Writing for Television Series, Serials and Soaps is a guide about writing for the massive TV industry with its millions of fans and tight deadlines, an industry that requires specific skills for anyone who wishes to work in it. Yvonne Grace takes you through the writing process, with its potential pitfalls and potential pleasures, from the heart of the industry as an insider who has written, produced and script edited a substantial number of popular shows for both the public sector (the BBC) as well as the commercial sector (ITV channels); series such as EastEnders, Coronation Street, Holby City, The Ward and many many more.
This is about being a professional in a business that, at times, feels like some of the soap operas that are being created, with its highs and lows, hints of comedy as well as relationship dramas. By placing the information about the business and the way that the writer is expected to integrate within it in the context of actual (sometimes autobiographical) incidents, the book goes beyond that of a simple guide, often injecting a lot of humour into its many anecdotes.
Everything you need to know about making the break into the industry is covered, from the pitching, the group meetings, the deadlines and contingencies you may not have considered until having to face them (for example, characters who can’t be in episodes because they are on holiday). Writing for Television Series, Serials and Soaps also provides a sample script by Sally Wainwright introducing the series Last Tango in Halifax, which began life as Anthony and Cleopatra, to place the results in perspective.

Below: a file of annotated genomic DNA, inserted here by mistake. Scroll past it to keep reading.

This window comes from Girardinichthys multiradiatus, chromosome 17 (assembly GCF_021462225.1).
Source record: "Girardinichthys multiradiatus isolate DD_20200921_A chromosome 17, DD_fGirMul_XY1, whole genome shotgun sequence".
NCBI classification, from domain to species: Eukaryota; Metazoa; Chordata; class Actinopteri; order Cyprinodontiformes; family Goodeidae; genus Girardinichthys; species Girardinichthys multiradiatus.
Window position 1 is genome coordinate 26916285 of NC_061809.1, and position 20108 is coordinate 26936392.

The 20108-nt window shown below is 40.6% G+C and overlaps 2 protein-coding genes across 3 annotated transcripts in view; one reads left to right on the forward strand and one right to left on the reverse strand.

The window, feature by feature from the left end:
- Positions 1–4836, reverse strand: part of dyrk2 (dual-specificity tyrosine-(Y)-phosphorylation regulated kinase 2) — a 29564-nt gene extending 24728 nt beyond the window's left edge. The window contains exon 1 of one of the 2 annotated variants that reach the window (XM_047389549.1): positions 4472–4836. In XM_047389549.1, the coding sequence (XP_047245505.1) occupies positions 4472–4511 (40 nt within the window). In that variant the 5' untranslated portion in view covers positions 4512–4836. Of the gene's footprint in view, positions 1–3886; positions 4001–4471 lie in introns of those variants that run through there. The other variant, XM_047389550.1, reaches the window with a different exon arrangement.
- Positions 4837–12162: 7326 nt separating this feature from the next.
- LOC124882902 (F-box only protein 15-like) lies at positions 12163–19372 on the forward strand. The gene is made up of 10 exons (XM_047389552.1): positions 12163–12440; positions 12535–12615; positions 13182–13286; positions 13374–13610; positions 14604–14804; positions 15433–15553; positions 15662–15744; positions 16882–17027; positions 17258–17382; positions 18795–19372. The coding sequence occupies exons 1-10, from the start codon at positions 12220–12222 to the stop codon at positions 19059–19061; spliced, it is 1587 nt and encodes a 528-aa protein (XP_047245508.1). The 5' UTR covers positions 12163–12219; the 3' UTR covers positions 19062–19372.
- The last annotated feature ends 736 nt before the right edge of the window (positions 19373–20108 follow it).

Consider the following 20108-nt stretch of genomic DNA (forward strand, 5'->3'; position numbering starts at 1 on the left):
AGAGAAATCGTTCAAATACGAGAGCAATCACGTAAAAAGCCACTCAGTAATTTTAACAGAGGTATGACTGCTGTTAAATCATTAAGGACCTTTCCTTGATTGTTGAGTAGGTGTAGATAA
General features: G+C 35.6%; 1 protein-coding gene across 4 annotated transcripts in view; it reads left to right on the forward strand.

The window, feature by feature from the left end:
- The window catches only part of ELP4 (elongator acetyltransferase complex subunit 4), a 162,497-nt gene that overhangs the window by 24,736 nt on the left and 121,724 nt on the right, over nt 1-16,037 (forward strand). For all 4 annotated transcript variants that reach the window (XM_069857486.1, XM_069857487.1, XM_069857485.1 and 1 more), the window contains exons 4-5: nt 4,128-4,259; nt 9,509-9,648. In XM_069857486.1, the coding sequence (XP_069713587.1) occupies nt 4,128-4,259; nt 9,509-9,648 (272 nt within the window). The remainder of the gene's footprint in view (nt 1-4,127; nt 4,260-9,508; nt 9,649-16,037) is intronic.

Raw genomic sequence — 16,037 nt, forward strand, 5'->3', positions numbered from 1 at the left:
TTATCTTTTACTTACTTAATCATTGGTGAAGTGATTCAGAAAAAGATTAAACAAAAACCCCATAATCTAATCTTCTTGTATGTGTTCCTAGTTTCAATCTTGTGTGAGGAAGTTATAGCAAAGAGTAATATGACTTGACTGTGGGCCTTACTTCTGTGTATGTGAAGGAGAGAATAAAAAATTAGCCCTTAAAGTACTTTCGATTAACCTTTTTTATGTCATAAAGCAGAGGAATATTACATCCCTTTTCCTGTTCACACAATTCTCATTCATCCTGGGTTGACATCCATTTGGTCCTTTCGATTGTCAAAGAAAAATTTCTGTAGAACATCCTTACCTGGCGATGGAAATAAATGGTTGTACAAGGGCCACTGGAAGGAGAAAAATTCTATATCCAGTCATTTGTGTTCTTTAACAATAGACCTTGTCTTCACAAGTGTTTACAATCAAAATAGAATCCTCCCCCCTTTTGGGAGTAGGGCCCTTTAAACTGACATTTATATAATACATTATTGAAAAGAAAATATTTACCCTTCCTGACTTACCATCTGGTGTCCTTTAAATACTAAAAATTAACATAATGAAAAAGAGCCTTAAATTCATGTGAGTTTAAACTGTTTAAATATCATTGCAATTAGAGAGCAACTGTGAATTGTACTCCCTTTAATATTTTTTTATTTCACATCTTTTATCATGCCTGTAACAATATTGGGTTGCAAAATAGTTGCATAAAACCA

The practicalities of writing for TV, such as consideration of the number of commercial breaks or lack of them in an episode of a programme, are shown to have a different effect on the requirements of the script, as are the use of cliff-hangers and storyline structures. And vital to the whole thing, the guide describes the story conference table meetings where everyone discusses the future of the series and ideas for what is going to happen between which characters. It demonstrates how, unlike the scriptwriting/pitch/hope approach of feature films, TV series and soap operas absolutely require teams of people.
Writing for Television Series, Serials and Soaps also discusses other roles in the process so that the prospective writer is able to see who to engage with: who does what, why they do it and importantly how it affects your work. These insights range from dealing with producers to script editors but the book also discusses how to become involved in the first place – do you use random pitches? Do you enter competitions? Do you just get lucky? Or do you go for an agent? In particular the section regarding agents is a vital one for understanding the potential and, in some cases, the probability of finding employment as a script writer.
Yvonne Grace provides plenty of interviews with a plethora of people within the industry, from those who have progressed recently into this new demanding but rewarding environment and to those who have been working in TV for years. So there is much to learn, much to inspire and much to make you realise what a diverse and fascinating industry this is. Writing for Television Series, Serials and Soaps is structured like a great soap opera with plenty of additional characters and plot developments that make for an entirely satisfactory ending.